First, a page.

“Indeed, in Kukuanaland, as among the Germans, the Zulus, and the Masai, every able-bodied man is a soldier, so that the whole force of the nation is available for its wars, offensive or defensive.”

Yes, even from such primitive tribes, the British could learn a thing or two, seems to be Rider Haggard’s message to his readers here…

Another paragraph that made me cringe was the description of a massacre of an elephant herd; while on a quest to find Curtis’ brother, they encounter a large group of elephants, and Quatermain decides to hunt them, because it would be ‘unethical’ not to do so…yes, not to kill as many elephants as possible would be ‘unethical’ – I had to read that revolting paragraph twice…

As for poor Foulata, who so devotedly took care of the seriously wounded Good: Quatermain, who speaks highly of the qualities of the girl, seems to be quite relieved that she died – imagine the complications if she and Good would have started a relationship!  (As an aside: I am not sure how many readers at Rider Haggard’s times were consciously aware of the obvious homoerotic attraction between Quatermain and the younger men.)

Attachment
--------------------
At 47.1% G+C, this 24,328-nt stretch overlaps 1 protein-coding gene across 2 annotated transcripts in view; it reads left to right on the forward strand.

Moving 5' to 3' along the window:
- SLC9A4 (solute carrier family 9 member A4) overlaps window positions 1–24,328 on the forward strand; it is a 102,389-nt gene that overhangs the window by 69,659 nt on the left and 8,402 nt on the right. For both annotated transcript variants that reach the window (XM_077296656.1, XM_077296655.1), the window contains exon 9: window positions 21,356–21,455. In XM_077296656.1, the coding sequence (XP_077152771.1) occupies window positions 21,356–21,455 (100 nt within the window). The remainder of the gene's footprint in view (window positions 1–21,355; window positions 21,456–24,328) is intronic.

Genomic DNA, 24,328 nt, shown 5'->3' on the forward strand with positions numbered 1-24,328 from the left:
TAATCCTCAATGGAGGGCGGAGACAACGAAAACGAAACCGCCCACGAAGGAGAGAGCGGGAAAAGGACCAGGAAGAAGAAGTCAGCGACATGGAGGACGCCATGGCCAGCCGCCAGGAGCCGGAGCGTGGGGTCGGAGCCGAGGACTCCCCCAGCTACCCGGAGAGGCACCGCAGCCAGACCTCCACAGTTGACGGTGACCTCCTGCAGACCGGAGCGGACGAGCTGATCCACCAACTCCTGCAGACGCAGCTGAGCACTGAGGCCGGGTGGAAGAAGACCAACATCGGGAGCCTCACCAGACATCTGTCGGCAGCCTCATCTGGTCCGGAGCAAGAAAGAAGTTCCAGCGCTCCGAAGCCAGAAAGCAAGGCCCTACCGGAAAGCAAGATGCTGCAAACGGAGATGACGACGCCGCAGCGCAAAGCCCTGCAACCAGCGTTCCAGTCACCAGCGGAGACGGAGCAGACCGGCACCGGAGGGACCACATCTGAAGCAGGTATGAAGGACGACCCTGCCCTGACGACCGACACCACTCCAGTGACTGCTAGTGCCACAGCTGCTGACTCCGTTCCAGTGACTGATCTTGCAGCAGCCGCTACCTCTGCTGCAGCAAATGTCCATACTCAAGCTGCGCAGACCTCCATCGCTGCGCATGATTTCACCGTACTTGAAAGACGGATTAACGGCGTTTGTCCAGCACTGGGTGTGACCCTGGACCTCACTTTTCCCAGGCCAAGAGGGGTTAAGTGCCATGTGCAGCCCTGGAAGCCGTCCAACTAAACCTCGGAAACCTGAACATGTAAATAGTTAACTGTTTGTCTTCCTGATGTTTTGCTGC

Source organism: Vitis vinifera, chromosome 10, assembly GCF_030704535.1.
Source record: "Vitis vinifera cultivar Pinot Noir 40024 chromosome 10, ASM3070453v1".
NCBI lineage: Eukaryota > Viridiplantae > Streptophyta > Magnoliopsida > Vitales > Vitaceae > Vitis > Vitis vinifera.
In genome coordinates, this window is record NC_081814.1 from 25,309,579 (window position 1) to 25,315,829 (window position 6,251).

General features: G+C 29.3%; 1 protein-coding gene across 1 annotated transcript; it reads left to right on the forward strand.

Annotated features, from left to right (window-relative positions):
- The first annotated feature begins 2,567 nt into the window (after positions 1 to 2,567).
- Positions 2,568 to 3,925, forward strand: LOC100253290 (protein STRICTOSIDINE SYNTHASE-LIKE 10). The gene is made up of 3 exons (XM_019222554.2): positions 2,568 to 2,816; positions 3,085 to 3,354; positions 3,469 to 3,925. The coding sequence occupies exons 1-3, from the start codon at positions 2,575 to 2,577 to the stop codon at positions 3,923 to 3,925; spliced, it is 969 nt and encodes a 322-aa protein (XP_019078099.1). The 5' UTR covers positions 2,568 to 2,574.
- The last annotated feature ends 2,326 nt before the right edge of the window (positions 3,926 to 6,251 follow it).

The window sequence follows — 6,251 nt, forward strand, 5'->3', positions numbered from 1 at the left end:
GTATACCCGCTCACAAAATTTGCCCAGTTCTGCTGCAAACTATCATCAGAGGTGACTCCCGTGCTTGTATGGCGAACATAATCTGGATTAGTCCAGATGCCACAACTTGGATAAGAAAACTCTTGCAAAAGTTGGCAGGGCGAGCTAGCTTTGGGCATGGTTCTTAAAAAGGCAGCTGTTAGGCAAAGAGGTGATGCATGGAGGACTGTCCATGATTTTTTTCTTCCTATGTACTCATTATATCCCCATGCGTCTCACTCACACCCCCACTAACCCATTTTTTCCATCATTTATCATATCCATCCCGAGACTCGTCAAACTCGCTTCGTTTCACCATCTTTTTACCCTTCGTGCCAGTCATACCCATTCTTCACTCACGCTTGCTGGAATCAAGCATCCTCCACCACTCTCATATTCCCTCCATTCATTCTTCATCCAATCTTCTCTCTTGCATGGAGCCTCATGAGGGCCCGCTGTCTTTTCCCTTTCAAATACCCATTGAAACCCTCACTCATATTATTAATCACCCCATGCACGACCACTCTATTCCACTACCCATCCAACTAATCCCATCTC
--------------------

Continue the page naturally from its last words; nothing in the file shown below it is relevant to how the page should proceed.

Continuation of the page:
Rider Haggard was a child of his time, and some of his views are for readers of today rather unsupportable; but that’s actually true for a lot of the literature of the past. And once you as a reader accept this limitation, you can still feel entertained by his writing. So, all in all, this was not my most favourite book of all times, but it was OK as a quick read without great literary pretensions in between plenty of more ambitious books on my TBR shelf. 

Henry Rider Haggard: King Solomon’s Mines, Collins Classics 2013

© Thomas Hübner and mytwostotinki.com, 2014-8. Unauthorized use and/or duplication of this material without expressed and written permission from this blog’s author and/or owner is strictly prohibited. Excerpts and links may be used, provided that full and clear credit is given to Thomas Hübner and mytwostotinki.com with appropriate and specific direction to the original content.

My blogging year 2017 – some figures